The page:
Throughout my experience with the movie¬†A Beautiful Mind, I was struck by the director’s use of recurring symbols and motifs. Many of these motifs had both direct and indirect significance for the characters involved, and were repeated at least twice as the movie progressed.

The first major motif was introduced at the beginning of the film, at the lawn party in which the newly accepted Princeton scholars were mingling around a punch bowl. In this scene, we saw John Nash amuse himself by looking through a glass prism and finding “a mathematical explanation for how ugly [a student’s] tie was.” The glass prism presented itself again, most notably, in the scene where Nash indirectly proposed to his girlfriend Alicia. When light passes through a prism, it is fractured, and one can see all the colours on the visible spectrum. This is symbolic of Nash’s fragmented mentality; simultaneously broken and beautiful all at once. When Nash gave the prism to Alicia during their dinner date, it represented her accepting responsibility for him, which we would see more and more of as the plot developed.

The next motif was the particular phrase “Prodigal roommate” that one of Nash’s hallucinations, Charles, coined. When he first introduced himself to Nash, he made an abrupt entrance by proclaiming, “The prodigal roommate arrives!” and thus signifying the first manifestation of Nash’s schizophrenia. Later, after being separated for some time, he re-entered Nash’s life with his niece in tow, this time with the phrase “The prodigal roommate returns!” Although seemingly an innocuous event; in the context of Nash’s illness, it signified the worsening of his condition, because he now had three vivid hallucinations going on at once. Then, when in Dr. Rosen’s office, ¬†Nash believed that Charles had betrayed him and denounced him by saying “The prodigal roommate, revealed.” Repeated usage of the phrase “prodigal roommate” symbolized the development of Nash’s illness and the depth of his delusions.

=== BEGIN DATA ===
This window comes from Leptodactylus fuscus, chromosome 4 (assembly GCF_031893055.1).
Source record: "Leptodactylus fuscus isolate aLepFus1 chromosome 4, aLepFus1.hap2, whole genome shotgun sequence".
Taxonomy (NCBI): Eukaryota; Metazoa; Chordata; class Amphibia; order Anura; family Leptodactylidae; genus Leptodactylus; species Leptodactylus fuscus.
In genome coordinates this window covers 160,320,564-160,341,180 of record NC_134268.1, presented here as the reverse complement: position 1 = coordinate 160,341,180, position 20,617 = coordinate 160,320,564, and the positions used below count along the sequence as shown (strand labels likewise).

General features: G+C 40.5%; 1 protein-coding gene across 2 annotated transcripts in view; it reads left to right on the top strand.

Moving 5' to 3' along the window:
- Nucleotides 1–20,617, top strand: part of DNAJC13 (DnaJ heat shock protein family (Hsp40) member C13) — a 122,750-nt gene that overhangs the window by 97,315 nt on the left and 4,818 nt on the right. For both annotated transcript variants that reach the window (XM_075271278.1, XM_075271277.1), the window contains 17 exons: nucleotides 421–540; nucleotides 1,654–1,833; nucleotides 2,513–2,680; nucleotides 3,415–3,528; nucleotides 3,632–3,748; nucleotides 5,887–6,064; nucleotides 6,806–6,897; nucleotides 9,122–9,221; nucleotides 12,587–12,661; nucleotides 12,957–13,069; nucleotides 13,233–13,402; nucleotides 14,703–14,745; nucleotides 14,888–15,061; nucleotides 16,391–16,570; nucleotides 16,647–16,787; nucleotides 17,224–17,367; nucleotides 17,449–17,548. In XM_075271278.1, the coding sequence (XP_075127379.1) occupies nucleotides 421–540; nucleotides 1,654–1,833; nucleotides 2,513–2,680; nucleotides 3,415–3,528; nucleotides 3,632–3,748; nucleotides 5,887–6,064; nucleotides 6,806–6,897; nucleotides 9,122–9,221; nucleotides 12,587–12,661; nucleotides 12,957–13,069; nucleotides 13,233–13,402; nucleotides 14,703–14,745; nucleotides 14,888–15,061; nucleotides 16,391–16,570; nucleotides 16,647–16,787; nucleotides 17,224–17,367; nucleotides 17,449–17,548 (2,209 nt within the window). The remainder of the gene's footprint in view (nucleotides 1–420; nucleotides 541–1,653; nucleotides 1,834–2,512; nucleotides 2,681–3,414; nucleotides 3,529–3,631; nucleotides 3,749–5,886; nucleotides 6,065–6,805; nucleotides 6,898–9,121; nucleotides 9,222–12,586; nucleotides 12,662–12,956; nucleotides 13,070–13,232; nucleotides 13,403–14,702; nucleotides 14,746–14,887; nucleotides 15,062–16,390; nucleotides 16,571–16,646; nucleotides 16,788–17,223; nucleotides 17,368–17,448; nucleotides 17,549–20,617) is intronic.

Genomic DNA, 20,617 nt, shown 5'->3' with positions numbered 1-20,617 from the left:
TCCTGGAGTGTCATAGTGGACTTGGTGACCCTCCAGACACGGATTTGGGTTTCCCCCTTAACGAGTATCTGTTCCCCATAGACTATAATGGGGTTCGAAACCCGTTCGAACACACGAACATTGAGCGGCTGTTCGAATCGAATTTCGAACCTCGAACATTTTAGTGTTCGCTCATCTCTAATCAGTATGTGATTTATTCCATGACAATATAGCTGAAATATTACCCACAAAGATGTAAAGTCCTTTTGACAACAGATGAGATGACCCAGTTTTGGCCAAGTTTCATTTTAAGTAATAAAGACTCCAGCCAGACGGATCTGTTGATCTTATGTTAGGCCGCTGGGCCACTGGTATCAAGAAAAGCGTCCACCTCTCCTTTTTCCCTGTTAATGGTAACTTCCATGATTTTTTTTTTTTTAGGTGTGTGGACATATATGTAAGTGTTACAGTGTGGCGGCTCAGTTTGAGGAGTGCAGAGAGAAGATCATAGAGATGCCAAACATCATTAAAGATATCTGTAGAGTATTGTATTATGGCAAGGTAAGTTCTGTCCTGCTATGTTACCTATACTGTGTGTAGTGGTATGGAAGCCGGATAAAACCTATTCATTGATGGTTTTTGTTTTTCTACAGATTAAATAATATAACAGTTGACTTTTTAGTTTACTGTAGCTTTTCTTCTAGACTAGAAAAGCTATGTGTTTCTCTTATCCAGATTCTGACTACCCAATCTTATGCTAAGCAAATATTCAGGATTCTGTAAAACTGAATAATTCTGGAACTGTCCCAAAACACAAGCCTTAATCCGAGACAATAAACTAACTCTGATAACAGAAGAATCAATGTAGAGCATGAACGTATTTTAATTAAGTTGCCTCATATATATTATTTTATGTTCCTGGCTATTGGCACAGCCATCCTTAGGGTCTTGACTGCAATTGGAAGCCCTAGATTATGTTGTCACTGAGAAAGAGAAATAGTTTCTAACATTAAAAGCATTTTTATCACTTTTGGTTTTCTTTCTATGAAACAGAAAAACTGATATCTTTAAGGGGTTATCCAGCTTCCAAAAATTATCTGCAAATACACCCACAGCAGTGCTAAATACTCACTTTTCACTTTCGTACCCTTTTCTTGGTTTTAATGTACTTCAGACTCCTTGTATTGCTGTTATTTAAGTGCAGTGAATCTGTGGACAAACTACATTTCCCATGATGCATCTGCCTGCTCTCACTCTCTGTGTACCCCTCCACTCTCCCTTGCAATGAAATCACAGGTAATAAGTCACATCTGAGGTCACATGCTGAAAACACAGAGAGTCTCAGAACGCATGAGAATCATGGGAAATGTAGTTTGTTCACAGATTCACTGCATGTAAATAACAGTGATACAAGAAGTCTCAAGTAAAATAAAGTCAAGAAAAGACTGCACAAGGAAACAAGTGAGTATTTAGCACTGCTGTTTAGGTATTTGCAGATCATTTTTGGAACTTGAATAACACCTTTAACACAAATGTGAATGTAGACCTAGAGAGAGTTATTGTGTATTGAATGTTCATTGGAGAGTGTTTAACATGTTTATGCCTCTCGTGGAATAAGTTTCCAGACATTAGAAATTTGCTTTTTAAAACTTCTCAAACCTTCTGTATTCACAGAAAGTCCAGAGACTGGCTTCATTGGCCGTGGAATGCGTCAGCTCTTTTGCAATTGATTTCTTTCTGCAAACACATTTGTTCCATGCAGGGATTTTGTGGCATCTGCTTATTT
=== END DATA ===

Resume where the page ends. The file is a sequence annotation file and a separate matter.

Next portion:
The third motif was repeated in the final moments of the film, in which Nash encountered a young aspiring mathematician much like himself in his younger days. He repeated to the student the exact same thing that his wife Alicia had said during one of their first meetings: “When did you last eat? You know…food.” This repeated phrase demonstrated the sincerity of Nash’s love for his wife; because he remembered her exact words. It also left a touching impression on the viewers and was meant to invoke a sympathetic emotional response. Similarly, Nash’s friendly rivalry with Hansen was shown in this short exchange:

Hansen: “So how about it, Nash? You scared?”

Nash: “Terrified…mortified…petrified…stupefied…by you.”

The repetition of this exchange at the end of the movie reinforced the nostalgic atmosphere as the two old friends reflected on their past and how far their relationship had since progressed.

Overall, the usage of repeating motifs served to communicate important themes about the characters and also evoke emotional responses from the reader at the conclusion of the film.